Arcane Legions
Wells Expeditions

Release Date: August 2009

Painted and unpainted plastic miniatures; plastic bases.
Designed by Jordan Weisman and Ethan Pasternack

Starter Pack   $34.99

Army Pack   $14.99

Cavalry Pack   $14.99

Booster Pack   $11.99

Coming in September from Wells Expeditions, Arcane Legions is a collectible miniatures mass-action wargame from the creators of Mage Knight, HeroClix, and MechWarrior.  Players command the armies of one of three ancient civilizations, augmented by supernatural creatures with a wide range of abilities in a conflict that offers nearly endless variety.


Your first choice will be in what faction you choose to play.  The game is set in 37 B.C. and offers you the option of the Roman army, commanded by Octavian; the Egyptians, commanded by Mark Antony and Cleopatra; or the mysterious Han Dynasty from the Far East.  Players field armies of equal point values.  These point values are determined by the cards players will place their armies on, and these cards are the primary way players can customize their armies for battle.


Each card has a point value, number of figures it can support, and a number of spaces on it (usually more than the figures it can support). Each space on the card has one or more attributes attached to it: movement, attack, defense, and special abilities.  When a figure is placed in a space, the entire card gains that ability.  Thus, if three figures occupy movement spaces (each with one movement icon), the unit has a movement of three.  If four figures occupy spaces with one attack die and two figures occupy spaces with two attack dice, the unit has a total of eight attack dice.  Special abilities are located on the cards themselves, reducing the need for reference materials.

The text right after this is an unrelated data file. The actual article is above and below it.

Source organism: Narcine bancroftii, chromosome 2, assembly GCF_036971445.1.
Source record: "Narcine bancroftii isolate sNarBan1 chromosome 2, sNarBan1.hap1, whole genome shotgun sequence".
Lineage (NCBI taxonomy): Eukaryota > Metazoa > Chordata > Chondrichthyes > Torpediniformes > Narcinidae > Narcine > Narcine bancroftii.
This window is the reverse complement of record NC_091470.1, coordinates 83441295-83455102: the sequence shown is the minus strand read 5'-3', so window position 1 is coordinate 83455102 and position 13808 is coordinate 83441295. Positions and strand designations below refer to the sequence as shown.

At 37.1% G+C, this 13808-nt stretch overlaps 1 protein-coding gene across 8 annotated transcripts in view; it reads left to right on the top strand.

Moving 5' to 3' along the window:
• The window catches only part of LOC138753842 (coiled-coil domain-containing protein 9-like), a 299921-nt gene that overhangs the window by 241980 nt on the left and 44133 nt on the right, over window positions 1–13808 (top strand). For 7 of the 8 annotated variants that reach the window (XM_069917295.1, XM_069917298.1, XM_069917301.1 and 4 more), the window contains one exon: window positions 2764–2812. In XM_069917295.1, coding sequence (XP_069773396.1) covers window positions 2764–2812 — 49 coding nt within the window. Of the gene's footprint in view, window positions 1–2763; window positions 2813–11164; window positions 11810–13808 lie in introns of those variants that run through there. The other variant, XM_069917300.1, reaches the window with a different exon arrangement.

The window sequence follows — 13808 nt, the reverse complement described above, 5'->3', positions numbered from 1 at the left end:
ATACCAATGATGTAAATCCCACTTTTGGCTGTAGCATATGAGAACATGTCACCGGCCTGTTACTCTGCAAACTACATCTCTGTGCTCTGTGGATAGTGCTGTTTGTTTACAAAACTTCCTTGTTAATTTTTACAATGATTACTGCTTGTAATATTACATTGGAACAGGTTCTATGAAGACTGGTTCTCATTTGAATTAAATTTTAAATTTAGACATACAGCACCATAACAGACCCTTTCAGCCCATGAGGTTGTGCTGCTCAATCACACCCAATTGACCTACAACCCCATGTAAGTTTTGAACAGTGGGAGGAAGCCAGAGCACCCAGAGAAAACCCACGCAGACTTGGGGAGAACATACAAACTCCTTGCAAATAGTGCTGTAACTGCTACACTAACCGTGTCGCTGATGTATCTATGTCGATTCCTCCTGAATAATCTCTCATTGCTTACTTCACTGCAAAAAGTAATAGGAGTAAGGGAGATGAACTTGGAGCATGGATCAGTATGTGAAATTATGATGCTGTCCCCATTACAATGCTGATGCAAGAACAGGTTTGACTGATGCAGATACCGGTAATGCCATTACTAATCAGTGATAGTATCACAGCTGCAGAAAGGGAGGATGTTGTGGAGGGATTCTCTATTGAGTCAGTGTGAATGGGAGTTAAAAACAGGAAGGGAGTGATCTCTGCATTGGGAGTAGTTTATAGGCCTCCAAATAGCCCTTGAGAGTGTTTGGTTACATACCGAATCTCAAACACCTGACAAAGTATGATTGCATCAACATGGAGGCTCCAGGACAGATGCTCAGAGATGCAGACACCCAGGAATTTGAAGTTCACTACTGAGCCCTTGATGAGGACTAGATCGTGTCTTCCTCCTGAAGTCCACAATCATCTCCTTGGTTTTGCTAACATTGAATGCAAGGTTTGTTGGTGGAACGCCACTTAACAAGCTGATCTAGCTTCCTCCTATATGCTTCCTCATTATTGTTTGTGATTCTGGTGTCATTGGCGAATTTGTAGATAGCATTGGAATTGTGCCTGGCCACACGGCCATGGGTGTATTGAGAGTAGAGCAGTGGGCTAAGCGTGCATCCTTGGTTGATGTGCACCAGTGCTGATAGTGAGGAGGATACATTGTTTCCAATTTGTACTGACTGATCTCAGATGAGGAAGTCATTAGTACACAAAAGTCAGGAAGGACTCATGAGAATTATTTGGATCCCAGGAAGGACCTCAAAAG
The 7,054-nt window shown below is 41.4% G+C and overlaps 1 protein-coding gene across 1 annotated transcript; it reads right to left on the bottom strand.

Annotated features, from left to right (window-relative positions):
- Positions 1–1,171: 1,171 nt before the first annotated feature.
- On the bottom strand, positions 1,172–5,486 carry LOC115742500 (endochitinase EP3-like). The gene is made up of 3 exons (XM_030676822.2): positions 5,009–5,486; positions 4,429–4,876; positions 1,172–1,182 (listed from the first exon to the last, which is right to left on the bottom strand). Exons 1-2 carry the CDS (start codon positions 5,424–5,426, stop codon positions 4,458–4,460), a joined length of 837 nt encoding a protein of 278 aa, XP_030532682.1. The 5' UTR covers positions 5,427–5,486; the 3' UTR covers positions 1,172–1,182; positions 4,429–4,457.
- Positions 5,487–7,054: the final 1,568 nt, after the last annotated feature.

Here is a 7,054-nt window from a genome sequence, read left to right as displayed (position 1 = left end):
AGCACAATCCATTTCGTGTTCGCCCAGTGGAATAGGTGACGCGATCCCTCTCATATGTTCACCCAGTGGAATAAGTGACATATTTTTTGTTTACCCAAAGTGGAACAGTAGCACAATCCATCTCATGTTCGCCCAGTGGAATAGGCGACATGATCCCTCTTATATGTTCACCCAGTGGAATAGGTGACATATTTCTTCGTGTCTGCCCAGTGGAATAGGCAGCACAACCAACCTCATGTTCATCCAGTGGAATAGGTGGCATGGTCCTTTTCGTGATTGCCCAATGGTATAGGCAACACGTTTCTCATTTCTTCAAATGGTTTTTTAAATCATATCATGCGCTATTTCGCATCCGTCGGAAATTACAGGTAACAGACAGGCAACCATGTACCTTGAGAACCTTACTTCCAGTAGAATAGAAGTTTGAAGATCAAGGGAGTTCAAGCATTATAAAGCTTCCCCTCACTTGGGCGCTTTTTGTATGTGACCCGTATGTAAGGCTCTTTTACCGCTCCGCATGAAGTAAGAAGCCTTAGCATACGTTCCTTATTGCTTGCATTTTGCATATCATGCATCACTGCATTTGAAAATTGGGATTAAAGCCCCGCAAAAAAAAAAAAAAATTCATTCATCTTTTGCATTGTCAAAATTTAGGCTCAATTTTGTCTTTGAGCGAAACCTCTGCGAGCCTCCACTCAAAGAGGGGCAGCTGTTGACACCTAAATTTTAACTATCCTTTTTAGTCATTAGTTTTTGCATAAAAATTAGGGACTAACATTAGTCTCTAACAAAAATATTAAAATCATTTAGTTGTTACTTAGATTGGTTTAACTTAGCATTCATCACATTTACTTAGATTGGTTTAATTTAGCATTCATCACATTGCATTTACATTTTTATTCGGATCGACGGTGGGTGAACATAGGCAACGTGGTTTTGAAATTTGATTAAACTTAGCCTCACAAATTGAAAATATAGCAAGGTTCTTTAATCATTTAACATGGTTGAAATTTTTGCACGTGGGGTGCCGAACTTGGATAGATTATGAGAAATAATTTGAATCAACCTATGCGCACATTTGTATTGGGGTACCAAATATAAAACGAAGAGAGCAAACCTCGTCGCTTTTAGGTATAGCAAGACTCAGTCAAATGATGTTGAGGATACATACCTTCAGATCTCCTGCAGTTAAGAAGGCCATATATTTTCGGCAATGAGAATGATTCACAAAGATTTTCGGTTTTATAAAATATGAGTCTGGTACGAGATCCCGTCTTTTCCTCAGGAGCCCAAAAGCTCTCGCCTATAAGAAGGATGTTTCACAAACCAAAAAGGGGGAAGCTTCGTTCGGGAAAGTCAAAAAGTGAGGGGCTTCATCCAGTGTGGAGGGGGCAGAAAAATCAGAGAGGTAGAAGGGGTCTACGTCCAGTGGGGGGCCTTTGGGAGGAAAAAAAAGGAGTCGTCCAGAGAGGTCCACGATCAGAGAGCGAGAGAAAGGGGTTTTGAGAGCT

The game begins after armies are assembled on the cards in a fixed layout.  Each turn, a player has five action points and three different actions he can take: reform, march, and attack.  A reforming action lets you rearrange figures on a card.  For example, you may want to move figures to spaces with movement icons to cover ground quickly or to attack dice icons to prepare for an attack.  Think of it as the difference between a legion on the march -- strung out and not prepared for combat -- versus one assembled in line and ready for battle, but not very mobile.


Marching lets you move and maneuver a unit, using a unique tool specially designed for the game; no tape measures or other measurement devices are needed.  Units can meet head on, flank each other, assist another friendly unit, or simply block each other’s progress.


An attack action orders a unit to attack.  When two units clash, the attacker rolls the attack dice he’s entitled to and the defender does the same with his defense dice.  Dice are compared sequentially, highest to lowest and the loser of each result takes a point of damage.  For example, if the attacker rolls 6, 5, 5, 4, 1, 1 and the defender rolls 5, 5, 4, 3, 2, 1, the matchups are 6-5, 5-5, 5-4, 4-3, 1-2, and 1-1.  The attacker wins three of those comparisons (6-5, 5-4, and 4-3), the defender wins one (1-2), and there are two ties (5-5 and 1-1).  Thus, the defender would take three points of damage to his unit and the attacker one point of damage.  Most foot soldiers and common pieces can only take one point of damage before being eliminated; larger units require multiple points of damage to eliminate.


In addition to the cards that come with the first set for the game (about 250 in total), players will be able to go online and create their own army cards, customized with whatever abilities and icons they see fit – but the point cost will reflect the card’s strength.  These player-created cards will be fully legal in sanctioned tournaments and will include a unique serial number that tournament organizers can use to verify the legality of the card online, thus preventing would-be cheaters from modifying the card file’s point value or abilities before printing it out.  This kind of variety means that even experienced players who have memorized every unit’s and every card’s capabilities can still face unknown challenges in every match.